At least they are in Virginia. In case you have not already heard, the governor’s race has been called for the Republican candidate, Bob McDonnell. Actually the GOP slate did great down the ballot in Virginia. Still waiting on New Jersey, which was too close to call when I last checked.
I looked at the liberal blogs to see how they are spinning the results. I found this at Firedoglake:
…The Virginia race really looks like a case of a depressed base. Conservatives turned out at basically the same numbers as they did in 2008. The Democrats didn’t turn out.
If conservatives turned out in the same numbers as 2008, isn’t that actually pretty amazing considering 2008 was a historic presidential election with high turnout?
Update 8:45 p.m.: Unbelievable. The President says he is not watching the election results. Way to stand by those candidates, huh? Of course, he claimed to not know anything about the tax day tea parties either.
President Obama is not planning to watch Tuesday nights election returns, Obama aides Robert Gibbs and David Axelrod tell CNN.
Obama is more likely to watch Tuesday night’s Chicago Bulls game than any political coverage, according to Axelrod.
The president’s senior staff have also decided not to hold a watch party to keep an eye on election returns as they come in.
Update 9:20: The liberal take on this seems to be that the Dems were not liberal enough. Please, please, please keep thinking that. More from Firedoglake:
Even tradmed [sic] bellweather Howard Fineman is agreeing that Deeds’ Blue Dog agenda hurt him badly, and that Democrats need to not go to the center to win elections; they need to fight for people. “This is as much an expression of a tepid response to the Democratic base.” He’s on Olbermann, so watch what he says to Andrea Mitchell tomorrow. But that’s the right analysis.
Update 9:30: With 44% reporting, Christie leads Corzine 49 – 44.
Update 9:40: From earlier tonight, another “our Dems are not liberal enough” quote. This one from Kos:
2010 will be a base election. The party best able to turn out its core voters has the best chance of winning. If Democrats want to see a repeat of Virginia at the national level next year, then they should cave to Blue Dogs and the media nabobs and water down reform efforts (whether in energy, health care, financial services, or immigration).
Update 9:45: 58% reporting has Christie up 50-44 in NJ.
Update 10:15: Christie is declared the winner. (Via Tom Elia.)
Update 10:45: Been trying to post for the past 30 minutes, but the system must be overloaded. Hoffman is behind in NY-23 with the majority of the vote in, but things are closing a bit so I guess it is still possible he could pull it out. Updates here. Groan. From Watertown Daily Times: “Four precincts in St. Lawrence County are having mechanical problems and total results for the county won’t be available tonight.”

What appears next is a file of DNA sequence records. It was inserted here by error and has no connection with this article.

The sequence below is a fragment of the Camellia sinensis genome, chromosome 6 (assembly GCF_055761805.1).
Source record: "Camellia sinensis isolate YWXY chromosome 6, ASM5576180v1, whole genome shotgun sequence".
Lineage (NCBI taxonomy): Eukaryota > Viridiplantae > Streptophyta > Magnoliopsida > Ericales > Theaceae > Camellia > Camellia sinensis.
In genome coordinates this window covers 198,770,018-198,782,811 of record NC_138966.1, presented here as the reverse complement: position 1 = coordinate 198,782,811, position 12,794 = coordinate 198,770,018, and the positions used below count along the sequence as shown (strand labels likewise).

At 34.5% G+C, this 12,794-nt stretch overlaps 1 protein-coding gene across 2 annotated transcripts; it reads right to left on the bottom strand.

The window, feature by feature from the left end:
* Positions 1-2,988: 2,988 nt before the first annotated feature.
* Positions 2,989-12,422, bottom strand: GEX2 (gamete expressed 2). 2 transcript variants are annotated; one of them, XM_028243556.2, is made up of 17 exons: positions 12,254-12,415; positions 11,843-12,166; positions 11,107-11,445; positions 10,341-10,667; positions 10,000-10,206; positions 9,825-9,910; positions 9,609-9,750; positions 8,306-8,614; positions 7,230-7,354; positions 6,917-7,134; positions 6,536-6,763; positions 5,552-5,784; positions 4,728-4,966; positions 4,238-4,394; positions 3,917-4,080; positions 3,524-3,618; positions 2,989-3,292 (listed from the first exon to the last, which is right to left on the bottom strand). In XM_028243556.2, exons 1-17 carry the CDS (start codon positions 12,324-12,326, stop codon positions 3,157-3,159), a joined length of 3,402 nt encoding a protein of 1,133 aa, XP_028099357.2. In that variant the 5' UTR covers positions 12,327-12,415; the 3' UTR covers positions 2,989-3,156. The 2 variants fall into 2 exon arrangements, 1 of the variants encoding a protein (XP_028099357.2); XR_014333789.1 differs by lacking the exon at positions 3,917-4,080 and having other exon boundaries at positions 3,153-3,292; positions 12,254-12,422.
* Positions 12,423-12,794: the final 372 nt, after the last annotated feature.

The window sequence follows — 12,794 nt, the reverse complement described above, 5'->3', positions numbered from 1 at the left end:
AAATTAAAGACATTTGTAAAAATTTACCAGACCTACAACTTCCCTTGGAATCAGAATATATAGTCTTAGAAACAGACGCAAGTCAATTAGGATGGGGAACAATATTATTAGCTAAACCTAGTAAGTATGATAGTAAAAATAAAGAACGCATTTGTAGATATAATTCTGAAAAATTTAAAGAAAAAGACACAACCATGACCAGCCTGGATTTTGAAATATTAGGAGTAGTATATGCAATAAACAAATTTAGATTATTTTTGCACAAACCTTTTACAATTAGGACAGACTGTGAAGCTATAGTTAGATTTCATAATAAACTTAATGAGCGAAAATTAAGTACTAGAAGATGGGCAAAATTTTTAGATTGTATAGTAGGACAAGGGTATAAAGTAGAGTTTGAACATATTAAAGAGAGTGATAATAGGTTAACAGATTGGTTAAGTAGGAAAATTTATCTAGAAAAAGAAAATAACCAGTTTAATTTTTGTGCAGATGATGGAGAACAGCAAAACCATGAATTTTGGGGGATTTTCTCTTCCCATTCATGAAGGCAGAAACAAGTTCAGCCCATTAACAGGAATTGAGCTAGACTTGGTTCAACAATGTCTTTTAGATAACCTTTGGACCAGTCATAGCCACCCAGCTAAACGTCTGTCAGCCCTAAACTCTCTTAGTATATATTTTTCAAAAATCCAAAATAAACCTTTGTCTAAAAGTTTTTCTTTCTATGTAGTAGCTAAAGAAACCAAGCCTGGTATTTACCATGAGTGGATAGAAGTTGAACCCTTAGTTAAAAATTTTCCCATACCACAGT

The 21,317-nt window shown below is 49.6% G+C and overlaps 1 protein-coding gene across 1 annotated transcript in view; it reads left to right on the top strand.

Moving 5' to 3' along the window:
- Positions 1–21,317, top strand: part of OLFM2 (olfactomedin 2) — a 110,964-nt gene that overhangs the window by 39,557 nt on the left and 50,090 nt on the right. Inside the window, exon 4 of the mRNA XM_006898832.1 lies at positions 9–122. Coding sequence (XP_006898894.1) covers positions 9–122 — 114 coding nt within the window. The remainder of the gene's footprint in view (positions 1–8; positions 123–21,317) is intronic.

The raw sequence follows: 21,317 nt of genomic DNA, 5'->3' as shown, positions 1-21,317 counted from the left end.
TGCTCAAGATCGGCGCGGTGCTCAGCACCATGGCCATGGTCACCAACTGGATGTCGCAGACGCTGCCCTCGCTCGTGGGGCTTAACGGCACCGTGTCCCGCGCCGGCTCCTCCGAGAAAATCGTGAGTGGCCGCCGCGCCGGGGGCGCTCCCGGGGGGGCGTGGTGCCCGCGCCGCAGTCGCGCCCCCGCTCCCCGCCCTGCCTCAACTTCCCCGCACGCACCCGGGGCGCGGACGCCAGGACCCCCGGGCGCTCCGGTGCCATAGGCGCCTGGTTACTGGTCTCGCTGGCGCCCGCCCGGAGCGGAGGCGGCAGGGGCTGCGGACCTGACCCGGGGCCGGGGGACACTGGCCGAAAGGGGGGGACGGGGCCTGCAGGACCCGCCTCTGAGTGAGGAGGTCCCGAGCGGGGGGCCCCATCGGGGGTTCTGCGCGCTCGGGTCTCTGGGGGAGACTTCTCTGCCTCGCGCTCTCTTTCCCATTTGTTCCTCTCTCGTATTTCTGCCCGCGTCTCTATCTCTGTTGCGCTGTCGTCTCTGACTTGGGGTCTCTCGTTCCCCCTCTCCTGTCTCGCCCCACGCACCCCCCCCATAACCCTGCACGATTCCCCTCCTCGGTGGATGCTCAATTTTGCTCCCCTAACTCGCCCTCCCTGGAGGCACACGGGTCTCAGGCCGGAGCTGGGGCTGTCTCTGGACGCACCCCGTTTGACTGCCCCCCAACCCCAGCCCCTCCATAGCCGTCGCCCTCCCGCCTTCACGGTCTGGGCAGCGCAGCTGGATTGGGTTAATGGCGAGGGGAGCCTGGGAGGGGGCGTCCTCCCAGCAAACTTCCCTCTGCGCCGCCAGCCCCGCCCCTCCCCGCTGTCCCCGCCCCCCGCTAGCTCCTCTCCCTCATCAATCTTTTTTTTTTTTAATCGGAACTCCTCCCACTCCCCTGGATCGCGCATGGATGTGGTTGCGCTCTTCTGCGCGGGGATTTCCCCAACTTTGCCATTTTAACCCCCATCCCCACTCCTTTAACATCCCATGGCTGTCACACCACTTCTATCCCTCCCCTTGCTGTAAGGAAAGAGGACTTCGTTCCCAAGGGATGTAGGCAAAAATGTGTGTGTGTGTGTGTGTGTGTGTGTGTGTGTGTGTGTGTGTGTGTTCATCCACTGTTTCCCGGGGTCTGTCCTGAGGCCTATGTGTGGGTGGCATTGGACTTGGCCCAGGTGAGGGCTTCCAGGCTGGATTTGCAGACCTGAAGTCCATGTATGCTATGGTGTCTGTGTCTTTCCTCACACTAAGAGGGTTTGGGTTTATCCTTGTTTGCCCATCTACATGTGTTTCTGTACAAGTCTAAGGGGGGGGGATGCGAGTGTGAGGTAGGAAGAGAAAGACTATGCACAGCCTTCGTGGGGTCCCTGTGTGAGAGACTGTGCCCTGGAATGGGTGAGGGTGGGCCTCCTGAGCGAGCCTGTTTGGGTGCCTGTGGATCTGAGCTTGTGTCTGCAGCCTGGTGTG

Update 11:15: Looks like Hoffman is not going to win in NY-23, but I don’t think the final count will be in for a while due to a problem with voting machines in one precinct. The margin has been around 3 percent and doesn’t appear likely to change much from that.
Christie is now coming out to Springsteen’s Born To Run to make victory speech. (I don’t think Springsteen will be happy about that.)
Update 8:30 am: I agree with Michelle Malkin’s take on the NY-23 race.
Conservatives owe NY-23 candidate Doug Hoffman immeasurable gratitude. He overcame impossible odds (single digits just a month ago) to come within two points of defeating Democrat Bill Owens. Hoffman had zero name recognition. National Republican Party officials dumped nearly $1 million into the race on behalf of radical leftist GOP candidate Dede Scozzafava, who then turned around, endorsed Owens and siphoned off 5 percent of the vote with her name still on the ballot after she dropped out.
Fred Barnes has a good piece at Weekly Standard too.
By electing governors of Virginia and New Jersey, Republicans have demonstrated that two trends suggested in recent opinion polls are for real. The first is that Republicans have pulled off a remarkable comeback after disastrous election defeats in 2006 and 2008. The second is that they now have a realistic shot at capturing the House and gaining Senate seats in the 2010 midterm election.
The stunning success in Virginia and New Jersey was strikingly similar to Republican victories for governor in those states in 1993. Indeed, the margins of victory — an 18-point landslide in Virginia, a narrow win in New Jersey — were almost identical to the margins in 1993.
Those victories 16 years ago were the first clue that Republicans were on the rise after losing the White House in 1992. In 1994, Republicans won 52 seats in the House and a dozen in the Senate and took control of both bodies.